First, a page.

Driving home, it was still daylight as I hit the Notch. The sun had about an hour left in the sky, and the mountains just looked too beautiful, so I decided I'd probably be a happier person if I stopped driving and went for a short run. There was just a dusting of snow, and the color of the setting sun on fresh snow is one of the most beautiful things I can think of. My legs started like lead and slowly worked the kinks out as I kept trotting along, just loving that I can do silly things like go for a run in the mountains whenever I feel like it. Much better way to cap the weekend than standing in a puddle, waxing skis, with everything you own covered in klister.

Orocs were just the ticket. Reliable grip and a low profile. Thanks Inov-8!

Wednesday, February 3, 2016

The Dream

Testing klister on Sunday morning for the 10k race, I skied past a fellow coach, who asked if I were racing today. I had answered in the affirmative, probably adding some sort of self-deprecating comment like "against better judgement!" But his response, again just joking, set me off thinking.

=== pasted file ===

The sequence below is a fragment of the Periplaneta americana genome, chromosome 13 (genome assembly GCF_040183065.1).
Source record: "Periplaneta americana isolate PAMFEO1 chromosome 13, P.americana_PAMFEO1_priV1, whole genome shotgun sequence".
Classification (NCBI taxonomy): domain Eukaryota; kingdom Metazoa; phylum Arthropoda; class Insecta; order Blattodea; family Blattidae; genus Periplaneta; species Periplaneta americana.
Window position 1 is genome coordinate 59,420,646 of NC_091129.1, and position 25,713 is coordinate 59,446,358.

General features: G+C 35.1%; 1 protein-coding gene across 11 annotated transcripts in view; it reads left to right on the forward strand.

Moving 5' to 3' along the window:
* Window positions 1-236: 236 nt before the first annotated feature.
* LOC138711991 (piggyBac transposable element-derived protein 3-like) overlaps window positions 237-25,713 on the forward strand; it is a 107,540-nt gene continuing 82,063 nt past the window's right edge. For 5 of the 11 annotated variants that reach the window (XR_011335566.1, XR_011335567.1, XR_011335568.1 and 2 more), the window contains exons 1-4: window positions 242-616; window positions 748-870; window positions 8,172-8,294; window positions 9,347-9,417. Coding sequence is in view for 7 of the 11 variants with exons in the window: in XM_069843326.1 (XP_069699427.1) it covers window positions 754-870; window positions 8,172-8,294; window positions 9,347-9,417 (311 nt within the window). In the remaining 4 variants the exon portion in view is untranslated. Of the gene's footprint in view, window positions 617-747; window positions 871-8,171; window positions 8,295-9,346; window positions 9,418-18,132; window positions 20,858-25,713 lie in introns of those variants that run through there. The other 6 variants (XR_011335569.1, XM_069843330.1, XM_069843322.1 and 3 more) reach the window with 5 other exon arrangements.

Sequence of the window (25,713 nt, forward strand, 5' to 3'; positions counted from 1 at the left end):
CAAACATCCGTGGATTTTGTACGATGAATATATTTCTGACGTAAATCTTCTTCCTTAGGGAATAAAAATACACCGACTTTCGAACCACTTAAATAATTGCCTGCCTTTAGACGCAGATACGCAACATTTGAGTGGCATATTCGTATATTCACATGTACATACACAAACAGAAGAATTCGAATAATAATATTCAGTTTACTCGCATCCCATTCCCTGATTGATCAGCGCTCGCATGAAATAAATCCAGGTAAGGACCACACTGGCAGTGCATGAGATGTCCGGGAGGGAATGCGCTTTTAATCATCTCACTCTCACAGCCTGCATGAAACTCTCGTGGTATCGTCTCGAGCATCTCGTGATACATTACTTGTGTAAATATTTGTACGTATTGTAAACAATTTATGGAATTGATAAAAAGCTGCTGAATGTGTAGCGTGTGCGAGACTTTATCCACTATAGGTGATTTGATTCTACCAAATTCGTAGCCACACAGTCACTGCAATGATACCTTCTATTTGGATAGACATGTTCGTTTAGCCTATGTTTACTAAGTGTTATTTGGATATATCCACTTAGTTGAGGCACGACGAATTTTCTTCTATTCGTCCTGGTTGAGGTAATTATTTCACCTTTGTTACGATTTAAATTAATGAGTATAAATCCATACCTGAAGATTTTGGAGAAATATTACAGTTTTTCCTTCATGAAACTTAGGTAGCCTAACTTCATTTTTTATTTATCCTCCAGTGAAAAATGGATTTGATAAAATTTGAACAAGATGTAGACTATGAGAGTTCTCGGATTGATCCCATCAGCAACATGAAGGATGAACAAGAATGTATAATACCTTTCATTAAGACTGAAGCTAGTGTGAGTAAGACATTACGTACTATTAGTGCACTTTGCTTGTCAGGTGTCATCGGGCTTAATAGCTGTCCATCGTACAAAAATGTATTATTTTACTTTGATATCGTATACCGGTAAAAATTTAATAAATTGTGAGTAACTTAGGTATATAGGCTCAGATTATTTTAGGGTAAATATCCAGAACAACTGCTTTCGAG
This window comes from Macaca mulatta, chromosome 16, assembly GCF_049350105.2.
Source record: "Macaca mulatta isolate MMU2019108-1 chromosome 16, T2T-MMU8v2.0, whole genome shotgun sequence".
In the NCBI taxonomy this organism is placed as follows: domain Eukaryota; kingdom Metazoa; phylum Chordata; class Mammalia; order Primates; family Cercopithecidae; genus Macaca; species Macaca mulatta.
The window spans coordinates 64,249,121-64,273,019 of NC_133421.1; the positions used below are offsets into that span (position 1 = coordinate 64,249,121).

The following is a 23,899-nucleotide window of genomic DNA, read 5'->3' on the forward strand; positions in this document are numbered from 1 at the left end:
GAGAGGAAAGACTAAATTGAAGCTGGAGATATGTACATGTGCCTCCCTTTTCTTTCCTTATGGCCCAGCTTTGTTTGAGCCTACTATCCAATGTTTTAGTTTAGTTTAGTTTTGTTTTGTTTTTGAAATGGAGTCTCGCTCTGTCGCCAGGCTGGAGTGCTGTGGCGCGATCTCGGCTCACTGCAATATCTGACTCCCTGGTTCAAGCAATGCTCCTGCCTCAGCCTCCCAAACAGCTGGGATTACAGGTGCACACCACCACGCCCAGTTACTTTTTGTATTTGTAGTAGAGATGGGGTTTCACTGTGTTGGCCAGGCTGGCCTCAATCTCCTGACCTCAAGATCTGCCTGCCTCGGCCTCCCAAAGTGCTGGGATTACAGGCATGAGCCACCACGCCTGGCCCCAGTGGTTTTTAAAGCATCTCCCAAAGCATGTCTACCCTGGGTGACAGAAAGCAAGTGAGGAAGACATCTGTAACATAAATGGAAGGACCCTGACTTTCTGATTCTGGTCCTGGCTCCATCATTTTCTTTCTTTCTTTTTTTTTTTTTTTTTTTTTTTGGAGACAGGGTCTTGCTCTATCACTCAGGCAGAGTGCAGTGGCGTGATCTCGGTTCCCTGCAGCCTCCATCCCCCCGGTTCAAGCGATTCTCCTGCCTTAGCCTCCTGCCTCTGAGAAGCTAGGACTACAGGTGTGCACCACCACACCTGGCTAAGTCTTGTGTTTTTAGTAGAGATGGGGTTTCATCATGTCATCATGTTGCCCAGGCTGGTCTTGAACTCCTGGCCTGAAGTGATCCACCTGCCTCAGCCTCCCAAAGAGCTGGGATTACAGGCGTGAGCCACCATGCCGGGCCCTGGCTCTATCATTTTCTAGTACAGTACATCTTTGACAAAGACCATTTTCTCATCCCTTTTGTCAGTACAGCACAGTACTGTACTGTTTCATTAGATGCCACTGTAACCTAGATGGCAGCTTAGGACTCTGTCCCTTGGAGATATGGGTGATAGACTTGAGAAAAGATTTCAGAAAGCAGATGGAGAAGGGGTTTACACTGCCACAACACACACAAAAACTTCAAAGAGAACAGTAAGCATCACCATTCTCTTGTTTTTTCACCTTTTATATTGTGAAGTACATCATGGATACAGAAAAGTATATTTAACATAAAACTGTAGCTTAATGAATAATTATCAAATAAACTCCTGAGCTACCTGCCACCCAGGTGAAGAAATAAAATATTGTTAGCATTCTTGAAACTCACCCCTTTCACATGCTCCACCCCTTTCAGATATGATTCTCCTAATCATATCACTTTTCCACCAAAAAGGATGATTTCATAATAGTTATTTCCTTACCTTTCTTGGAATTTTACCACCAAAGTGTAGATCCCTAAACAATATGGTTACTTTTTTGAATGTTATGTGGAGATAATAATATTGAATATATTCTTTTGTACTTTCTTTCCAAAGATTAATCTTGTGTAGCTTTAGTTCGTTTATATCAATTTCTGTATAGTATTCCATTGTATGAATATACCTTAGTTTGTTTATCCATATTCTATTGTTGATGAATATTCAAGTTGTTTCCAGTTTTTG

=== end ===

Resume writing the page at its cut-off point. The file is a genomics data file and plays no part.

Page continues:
"Give up the dream, coach!"

My immediate reaction was to laugh. What dream? Of course I'm not chasing any sort of dream by jumping into a ski race, ill-prepared and unfocused, I had figured that was obvious. It was only then that it occurred to me that not everybody feels this same need to test themselves, to suffer a little or a lot in the name of sport. For some, perhaps like my coaching acquaintance, maybe chasing that dream is all there is to it when you put on a number and toe the start line. And if you can't fight for the dream, it's not worth the effort.

Lake Placid is very far away from Boston, leaving many hours with which to contemplate why I race. I had thought it was an easy question, but the more I thought about it, the more complex the question became.

At the crux of it, I race because I love pushing myself as hard as I can, seeing what happens when I reach my perceived limits. The answer is never the same.